search for a new site for its women's events before confirming Aspen.
"One of the most gratifying aspects of
this calendar planning was that we had very strong interest from a half-dozen
major resorts," Royle said. "Aspen offers us a great venue for the women's World
Here are scheduled events: At Aspen,
womenís GS Nov. 26, womenís SL Nov. 27 and 28. At Beaver Creek, menís SG Nov.
30, menís DH Dec. 3, menís GS Dec. 4 and menís SL Dec. 5.
Sundayís announcement concluded a
In January, the USSA started reviewing its
World Cup strategy, looking for a new site after the announcement by Park City
Mountain Resort that it could no longer host the opening early-season races.
"Park City Mountain Resort, under the
leadership of the Badami and Cumming families, has been a pioneer in World Cup
ski racing," said Marolt in January. "We're disappointed that Park City can no
longer host races at that time of year, but we also truly understand the
Park City had been the anchor of the
early-season World Cup calendar since the 1980s, showing the world that U.S.
resorts had the technology to make snow early for racing and recreation.
Since the World Cup moved to a permanent
opening in North America in the 1990's, North American resorts have racked up a
track record of over 90% success in running events on schedule, compared to less
than 60% for European sites in pre-holiday races.
Park City had been hoping for a mid-season
date, but World Cup calendars are fixed for several years out. The 2004-05 World
Cup calendar, for instance, was approved by the FIS on Nov. 16, 2003.
The menís and womenís schedule begins with
GS in October at Solden, Austria. It concludes with the World Cup Finals March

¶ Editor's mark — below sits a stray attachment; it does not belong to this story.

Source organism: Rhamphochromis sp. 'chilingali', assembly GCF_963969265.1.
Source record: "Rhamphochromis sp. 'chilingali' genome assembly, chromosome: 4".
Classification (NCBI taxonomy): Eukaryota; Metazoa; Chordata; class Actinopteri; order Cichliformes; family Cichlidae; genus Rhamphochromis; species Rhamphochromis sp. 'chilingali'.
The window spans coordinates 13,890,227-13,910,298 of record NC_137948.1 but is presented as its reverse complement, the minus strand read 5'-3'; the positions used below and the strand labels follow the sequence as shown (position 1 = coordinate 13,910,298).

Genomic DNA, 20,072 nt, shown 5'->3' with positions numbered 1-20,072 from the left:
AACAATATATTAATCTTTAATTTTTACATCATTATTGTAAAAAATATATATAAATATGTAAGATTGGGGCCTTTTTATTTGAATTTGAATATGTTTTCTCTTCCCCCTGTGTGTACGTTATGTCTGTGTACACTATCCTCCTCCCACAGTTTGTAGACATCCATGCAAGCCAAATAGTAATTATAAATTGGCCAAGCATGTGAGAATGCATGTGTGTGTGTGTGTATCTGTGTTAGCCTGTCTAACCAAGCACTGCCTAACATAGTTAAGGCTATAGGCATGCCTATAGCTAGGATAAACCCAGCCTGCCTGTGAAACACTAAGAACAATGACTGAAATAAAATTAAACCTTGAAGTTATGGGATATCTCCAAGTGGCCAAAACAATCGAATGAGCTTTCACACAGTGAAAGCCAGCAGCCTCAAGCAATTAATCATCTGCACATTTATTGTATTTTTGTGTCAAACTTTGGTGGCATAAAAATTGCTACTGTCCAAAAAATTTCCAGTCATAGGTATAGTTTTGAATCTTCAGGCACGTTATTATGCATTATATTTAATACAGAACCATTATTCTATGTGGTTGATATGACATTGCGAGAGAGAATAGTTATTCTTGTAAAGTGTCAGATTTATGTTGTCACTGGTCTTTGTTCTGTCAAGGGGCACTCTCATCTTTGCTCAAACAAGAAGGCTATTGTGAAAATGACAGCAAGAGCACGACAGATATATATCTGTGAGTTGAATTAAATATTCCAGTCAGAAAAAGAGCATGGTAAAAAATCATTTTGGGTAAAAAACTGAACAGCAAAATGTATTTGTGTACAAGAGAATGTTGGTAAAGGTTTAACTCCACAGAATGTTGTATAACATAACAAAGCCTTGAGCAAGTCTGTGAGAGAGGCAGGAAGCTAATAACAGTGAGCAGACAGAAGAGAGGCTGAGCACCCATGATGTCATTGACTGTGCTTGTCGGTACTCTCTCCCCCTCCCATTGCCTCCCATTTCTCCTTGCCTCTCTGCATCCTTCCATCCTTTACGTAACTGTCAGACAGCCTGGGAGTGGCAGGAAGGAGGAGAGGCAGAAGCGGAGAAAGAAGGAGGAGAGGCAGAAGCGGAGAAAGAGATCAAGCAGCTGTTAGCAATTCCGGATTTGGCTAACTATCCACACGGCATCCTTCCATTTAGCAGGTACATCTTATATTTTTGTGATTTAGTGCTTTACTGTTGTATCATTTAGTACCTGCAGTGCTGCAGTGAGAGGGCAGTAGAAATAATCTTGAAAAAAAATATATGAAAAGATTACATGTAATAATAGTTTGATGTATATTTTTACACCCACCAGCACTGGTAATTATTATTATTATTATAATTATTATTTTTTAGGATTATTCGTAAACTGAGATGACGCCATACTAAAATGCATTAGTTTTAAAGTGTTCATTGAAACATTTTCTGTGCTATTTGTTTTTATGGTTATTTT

9-13, 2004 at Lenzerheide, Switz. and includes the 2005 FIS World Championships
Feb. 2-13 at Bormio, Italy.
2004-05 World Cup Alpine Schedule
DATES EVENTS LOCATION
Oct. 23-24 or Oct. 30-31 Menís,
womenís GS Solden, Austria
Nov. 26-28 Womenís GS, SL, SL Aspen/Snowmass, Colo.
Nov. 27-28 Menís DH, SG Lake Louise, Canada
Nov. 30, Dec. 3-5 Menís SG, DH, GS, SL Vail/Beaver Creek,
Dec. 3-5 Womenís DH, SG Lake Louise, Canada
Dec. 11-12 Menís DH, GS Val díIsere, France
Dec. 11-12 Womenís SG, SL Altenmarkt, Austria
Dec. 13 Menís SL Sestriere, Italy
Dec. 17-18 Menís DH, SG Val Gardena, Italy
Dec. 18-19 Womenís DH, DH Val díIsere, Fra.
Dec. 19 Menís GS Alta Badia, Italy
Dec. 21-22 Menís GS, SL Kranjska Gora, Slovenia
Dec. 21-22 Womenís SG, GS St. Moritz, Switzerland
Dec. 28-29 Womenís GS, SL Semmering, Austria
Dec. 29 Menís DH Bormio, Italy
Jan. 8-9 Menís DH, SL Chamonix, France
Jan. 8-9 Womenís GS, SL Berchtesgaden, Germany
Jan. 14-16 Womenís DH, DH, SG Cortina díAmpezzo, Italy
Jan. 15-16 Menís DH, SL Wengen, Switzerland
Jan. 20 Womenís SL Zagreb, Croatia
Jan. 21-23 Menís DH, SG, SL Kitzbuehel, Austria
Jan. 22-23 Womenís GS, SL Maribor, Slovenia
Jan. 25 Menís SL Schladming, Austria
Feb. 18-20 Menís DH, SL Garmisch-Partenkirchen, Germany
Feb. 19-20 Womenís SG, GS Are, Sweden
Feb. 25-27 Womenís DH, SG, SL Sestriere, Italy
Feb. 26-27 Menís GS, SL Adelboden, Switzerland
March 5-6 Menís DH, SG Kvitfjell, Norway
March 9-13 World Cup Finals Lenzerheide, Switzerland